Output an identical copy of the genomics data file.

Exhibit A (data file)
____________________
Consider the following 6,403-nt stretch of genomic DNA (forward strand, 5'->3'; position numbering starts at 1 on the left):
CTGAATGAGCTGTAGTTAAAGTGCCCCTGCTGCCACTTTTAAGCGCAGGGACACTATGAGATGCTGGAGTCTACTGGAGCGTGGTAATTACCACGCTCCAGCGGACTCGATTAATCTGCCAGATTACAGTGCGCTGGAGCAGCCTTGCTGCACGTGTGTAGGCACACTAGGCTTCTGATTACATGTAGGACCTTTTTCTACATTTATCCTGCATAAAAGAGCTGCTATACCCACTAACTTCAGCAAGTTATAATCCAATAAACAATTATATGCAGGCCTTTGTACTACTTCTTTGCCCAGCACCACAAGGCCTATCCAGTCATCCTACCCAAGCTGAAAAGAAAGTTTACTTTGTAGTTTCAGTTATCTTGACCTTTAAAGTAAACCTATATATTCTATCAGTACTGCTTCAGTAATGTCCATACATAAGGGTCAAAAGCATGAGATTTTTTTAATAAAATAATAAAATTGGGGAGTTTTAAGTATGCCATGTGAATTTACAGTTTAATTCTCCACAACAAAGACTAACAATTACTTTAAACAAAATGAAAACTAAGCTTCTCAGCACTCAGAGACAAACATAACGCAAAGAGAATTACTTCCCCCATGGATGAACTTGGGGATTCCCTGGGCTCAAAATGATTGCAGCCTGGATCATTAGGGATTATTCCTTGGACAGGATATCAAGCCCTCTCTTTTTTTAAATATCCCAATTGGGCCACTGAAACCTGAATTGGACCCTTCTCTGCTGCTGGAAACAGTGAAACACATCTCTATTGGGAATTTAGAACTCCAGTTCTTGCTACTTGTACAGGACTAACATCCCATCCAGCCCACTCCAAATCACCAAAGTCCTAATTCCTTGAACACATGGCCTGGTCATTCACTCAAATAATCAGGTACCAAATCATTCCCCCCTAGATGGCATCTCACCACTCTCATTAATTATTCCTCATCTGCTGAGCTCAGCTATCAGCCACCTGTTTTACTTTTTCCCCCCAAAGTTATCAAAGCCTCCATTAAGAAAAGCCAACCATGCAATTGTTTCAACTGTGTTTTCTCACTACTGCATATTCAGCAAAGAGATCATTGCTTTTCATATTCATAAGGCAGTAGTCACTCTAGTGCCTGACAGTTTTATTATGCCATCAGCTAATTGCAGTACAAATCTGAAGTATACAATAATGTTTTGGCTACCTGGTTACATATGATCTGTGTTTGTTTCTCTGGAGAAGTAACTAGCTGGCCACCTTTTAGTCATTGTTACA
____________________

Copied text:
Consider the following 6,403-nt stretch of genomic DNA (forward strand, 5'->3'; position numbering starts at 1 on the left):
CTGAATGAGCTGTAGTTAAAGTGCCCCTGCTGCCACTTTTAAGCGCAGGGACACTATGAGATGCTGGAGTCTACTGGAGCGTGGTAATTACCACGCTCCAGCGGACTCGATTAATCTGCCAGATTACAGTGCGCTGGAGCAGCCTTGCTGCACGTGTGTAGGCACACTAGGCTTCTGATTACATGTAGGACCTTTTTCTACATTTATCCTGCATAAAAGAGCTGCTATACCCACTAACTTCAGCAAGTTATAATCCAATAAACAATTATATGCAGGCCTTTGTACTACTTCTTTGCCCAGCACCACAAGGCCTATCCAGTCATCCTACCCAAGCTGAAAAGAAAGTTTACTTTGTAGTTTCAGTTATCTTGACCTTTAAAGTAAACCTATATATTCTATCAGTACTGCTTCAGTAATGTCCATACATAAGGGTCAAAAGCATGAGATTTTTTTAATAAAATAATAAAATTGGGGAGTTTTAAGTATGCCATGTGAATTTACAGTTTAATTCTCCACAACAAAGACTAACAATTACTTTAAACAAAATGAAAACTAAGCTTCTCAGCACTCAGAGACAAACATAACGCAAAGAGAATTACTTCCCCCATGGATGAACTTGGGGATTCCCTGGGCTCAAAATGATTGCAGCCTGGATCATTAGGGATTATTCCTTGGACAGGATATCAAGCCCTCTCTTTTTTTAAATATCCCAATTGGGCCACTGAAACCTGAATTGGACCCTTCTCTGCTGCTGGAAACAGTGAAACACATCTCTATTGGGAATTTAGAACTCCAGTTCTTGCTACTTGTACAGGACTAACATCCCATCCAGCCCACTCCAAATCACCAAAGTCCTAATTCCTTGAACACATGGCCTGGTCATTCACTCAAATAATCAGGTACCAAATCATTCCCCCCTAGATGGCATCTCACCACTCTCATTAATTATTCCTCATCTGCTGAGCTCAGCTATCAGCCACCTGTTTTACTTTTTCCCCCCAAAGTTATCAAAGCCTCCATTAAGAAAAGCCAACCATGCAATTGTTTCAACTGTGTTTTCTCACTACTGCATATTCAGCAAAGAGATCATTGCTTTTCATATTCATAAGGCAGTAGTCACTCTAGTGCCTGACAGTTTTATTATGCCATCAGCTAATTGCAGTACAAATCTGAAGTATACAATAATGTTTTGGCTACCTGGTTACATATGATCTGTGTTTGTTTCTCTGGAGAAGTAACTAGCTGGCCACCTTTTAGTCATTGTTACA